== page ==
THE BEAST VASE
By: Dineo Maloka, Junior Curator – DITSONG: National Museum of Cultural History
The Beast Vase (or Queen’s Vase) is one of a replica vase that was gifted to South Africa in the late 19th century as one of the Commonwealth members. The vase forms part of the historical, archaeological, and anthropological research artifacts that are found in the DITSONG: National Museum of Cultural History (DNMCH). It is a significant piece in the Museum’s Ceramic Collection. This article seeks to share the history behind the Beast Vase and how it became part of the Museum’s Ceramic Collection and South African history.
Figure 1. Commonwealth vase gifted by Her Majesty, Queen Elizabeth II, which commemorates the Coronation in June 1953 (Source image: Ceramic Collection, DNMCH).
The vase is a permanent reminder of the patriotism and royal sentiment that surrounded the coronation of Queen Elizabeth II. The ten statues (see description below) formed the guard of honour at the entrance to Westminster Abbey when her Majesty Queen Elizabeth II was crowned on the 2nd of June 1953.
The original vase was presented to the Queen at Buckingham Palace on 14 July 1954. The replicas were given to the then seven members of the Commonwealth. The artifacts were presented by the British Pottery Manufacturers Federation to bring honour to the coronation.
Design and description
The British Pottery Manufacturers Federation, in collaboration with Wedgewood, Doulton and other pottery firms took part in the design and creation of the artifact. They hired a designer by the name of John Wadsworth, a British ceramicist who worked at the Mintons ceramic company in Stoke-on-Trent, a city in Staffordshire, England.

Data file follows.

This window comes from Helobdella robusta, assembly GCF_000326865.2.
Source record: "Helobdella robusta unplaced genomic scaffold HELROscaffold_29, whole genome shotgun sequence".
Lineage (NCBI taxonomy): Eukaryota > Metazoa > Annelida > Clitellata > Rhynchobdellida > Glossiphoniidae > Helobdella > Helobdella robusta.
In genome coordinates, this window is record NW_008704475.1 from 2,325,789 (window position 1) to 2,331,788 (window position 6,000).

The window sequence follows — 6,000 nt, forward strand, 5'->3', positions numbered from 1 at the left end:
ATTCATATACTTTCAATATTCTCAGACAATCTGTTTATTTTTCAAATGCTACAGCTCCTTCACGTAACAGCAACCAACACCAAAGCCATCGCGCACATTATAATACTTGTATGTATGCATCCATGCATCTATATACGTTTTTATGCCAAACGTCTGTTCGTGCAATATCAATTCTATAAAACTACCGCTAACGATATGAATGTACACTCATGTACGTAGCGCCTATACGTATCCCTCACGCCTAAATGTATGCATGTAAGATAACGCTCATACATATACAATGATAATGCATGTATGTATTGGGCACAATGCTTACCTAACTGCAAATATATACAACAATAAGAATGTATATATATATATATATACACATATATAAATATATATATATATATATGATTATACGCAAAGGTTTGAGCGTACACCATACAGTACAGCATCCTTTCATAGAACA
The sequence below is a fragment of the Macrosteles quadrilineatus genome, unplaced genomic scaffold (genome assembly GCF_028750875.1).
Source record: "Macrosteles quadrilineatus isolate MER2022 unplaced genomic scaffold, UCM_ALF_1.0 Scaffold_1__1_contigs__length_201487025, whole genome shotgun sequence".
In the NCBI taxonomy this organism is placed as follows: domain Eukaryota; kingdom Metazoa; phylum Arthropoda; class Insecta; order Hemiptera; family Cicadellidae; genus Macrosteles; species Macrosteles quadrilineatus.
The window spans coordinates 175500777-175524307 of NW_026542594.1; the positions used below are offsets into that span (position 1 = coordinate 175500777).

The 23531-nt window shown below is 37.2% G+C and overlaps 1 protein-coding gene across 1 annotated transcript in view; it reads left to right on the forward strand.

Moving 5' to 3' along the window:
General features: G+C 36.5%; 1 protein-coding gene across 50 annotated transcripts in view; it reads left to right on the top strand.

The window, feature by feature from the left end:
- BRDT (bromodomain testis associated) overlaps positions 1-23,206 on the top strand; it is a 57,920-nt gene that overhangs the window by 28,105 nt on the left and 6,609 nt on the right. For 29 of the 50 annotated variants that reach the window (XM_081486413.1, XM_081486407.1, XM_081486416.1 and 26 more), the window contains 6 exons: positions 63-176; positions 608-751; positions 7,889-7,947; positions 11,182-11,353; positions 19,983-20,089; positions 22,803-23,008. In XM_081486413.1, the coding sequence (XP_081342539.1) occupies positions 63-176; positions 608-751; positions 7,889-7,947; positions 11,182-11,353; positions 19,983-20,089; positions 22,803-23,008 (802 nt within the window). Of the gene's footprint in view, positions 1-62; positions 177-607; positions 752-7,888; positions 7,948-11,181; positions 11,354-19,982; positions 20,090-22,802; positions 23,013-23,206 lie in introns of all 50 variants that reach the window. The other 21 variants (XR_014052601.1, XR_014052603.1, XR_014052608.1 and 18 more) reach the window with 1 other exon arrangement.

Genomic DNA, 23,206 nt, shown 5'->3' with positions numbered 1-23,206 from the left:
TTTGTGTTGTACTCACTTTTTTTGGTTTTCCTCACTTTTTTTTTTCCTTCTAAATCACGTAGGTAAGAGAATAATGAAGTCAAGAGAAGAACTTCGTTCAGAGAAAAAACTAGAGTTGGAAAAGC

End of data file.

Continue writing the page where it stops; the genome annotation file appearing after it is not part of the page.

Figure 2. The ten beasts represent Queen Elizabeth II’s genealogy (Image source: Christies .com).
Figure 3. Base of the vase (Image source: DNMCH).
The making of the vase was described by the federation as one of the most complicated pieces of bone China that was ever created. The original Beast Vase is ten sided and estimated to be over 60 centimetres tall. The artifact is an elaborate work of porcelain decorated in different colours and with gold as the dominating colour. It is surmounted by a cover with a crown finial top and a wooden bottom base. It has the small national floral emblems in richly colours of the commonwealth members at the top of the vase and the South African one being much bigger than the United Nations one, including the maple leaf of Canada. A key feature is the circle of ten heraldic beasts (replicas of the Queens beasts) around the base, each clutching the coat of arms of a royal family.
In conclusion, according to the Royal Collection website, The British Pottery Manufacturers Federation (subsequently the British Ceramic Manufacturers Federation) together with other pottery firms had an opportunity to create a gift for the Queen’s coronation and although several individuals and firms contributed to the design and manufacturing of the vase, they managed to create thirteen historical artifacts which were presented to her in 1953 and 1954. One of the replicas, gifted to South Africa as a Commonwealth member by the Queen, is housed at the DITSONG: National Museum of Cultural History, one of eight museums and historical sites of DITSONG: Museums of South Africa.
https://www.abc.net.au/news/2016-11-29/queen-beasts-vase-at-parliament-house/8012996. https://www.parliament.nz/en/get-involved/features/display-of-royal-memorabilia/ There also appears to be a vase at the Lord Mayors’ Parlour, Stoke on Trent – see https://www.flickr.com/photos/tamla14/10309350873
Image sources: Dineo Maloka: DITSONG: National Museum of Cultural History (DNMCH) photographs by Dineo Maloka Junior Curator.
Figure 1 (The Queens vase by Wentworth, Shield, W.F) Published by British Pottery Manufacturers.
Figure 2 (image source: DNMCH) Accession Number: HG 38686/1-3.
Figure 3 (Image source: Christies .com).